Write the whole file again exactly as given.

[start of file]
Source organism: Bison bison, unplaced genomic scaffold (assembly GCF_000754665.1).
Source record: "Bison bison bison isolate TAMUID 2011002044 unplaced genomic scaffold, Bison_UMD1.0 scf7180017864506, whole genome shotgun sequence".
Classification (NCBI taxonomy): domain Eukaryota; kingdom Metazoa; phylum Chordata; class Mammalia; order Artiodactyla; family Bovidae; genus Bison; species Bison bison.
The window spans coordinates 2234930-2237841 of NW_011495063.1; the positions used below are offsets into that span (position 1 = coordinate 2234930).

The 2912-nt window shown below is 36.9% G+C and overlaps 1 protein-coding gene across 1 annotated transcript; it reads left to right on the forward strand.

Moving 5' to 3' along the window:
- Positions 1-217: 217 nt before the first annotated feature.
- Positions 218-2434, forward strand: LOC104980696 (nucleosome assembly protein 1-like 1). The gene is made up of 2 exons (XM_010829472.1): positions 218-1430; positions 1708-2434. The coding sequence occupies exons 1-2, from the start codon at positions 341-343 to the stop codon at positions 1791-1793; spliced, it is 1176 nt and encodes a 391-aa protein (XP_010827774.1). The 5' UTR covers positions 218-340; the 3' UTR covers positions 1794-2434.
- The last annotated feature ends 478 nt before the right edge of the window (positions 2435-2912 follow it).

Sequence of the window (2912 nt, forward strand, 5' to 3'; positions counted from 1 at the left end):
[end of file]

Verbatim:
Source organism: Bison bison, unplaced genomic scaffold (assembly GCF_000754665.1).
Source record: "Bison bison bison isolate TAMUID 2011002044 unplaced genomic scaffold, Bison_UMD1.0 scf7180017864506, whole genome shotgun sequence".
Classification (NCBI taxonomy): domain Eukaryota; kingdom Metazoa; phylum Chordata; class Mammalia; order Artiodactyla; family Bovidae; genus Bison; species Bison bison.
The window spans coordinates 2234930-2237841 of NW_011495063.1; the positions used below are offsets into that span (position 1 = coordinate 2234930).

The 2912-nt window shown below is 36.9% G+C and overlaps 1 protein-coding gene across 1 annotated transcript; it reads left to right on the forward strand.

Moving 5' to 3' along the window:
- Positions 1-217: 217 nt before the first annotated feature.
- Positions 218-2434, forward strand: LOC104980696 (nucleosome assembly protein 1-like 1). The gene is made up of 2 exons (XM_010829472.1): positions 218-1430; positions 1708-2434. The coding sequence occupies exons 1-2, from the start codon at positions 341-343 to the stop codon at positions 1791-1793; spliced, it is 1176 nt and encodes a 391-aa protein (XP_010827774.1). The 5' UTR covers positions 218-340; the 3' UTR covers positions 1794-2434.
- The last annotated feature ends 478 nt before the right edge of the window (positions 2435-2912 follow it).

Sequence of the window (2912 nt, forward strand, 5' to 3'; positions counted from 1 at the left end):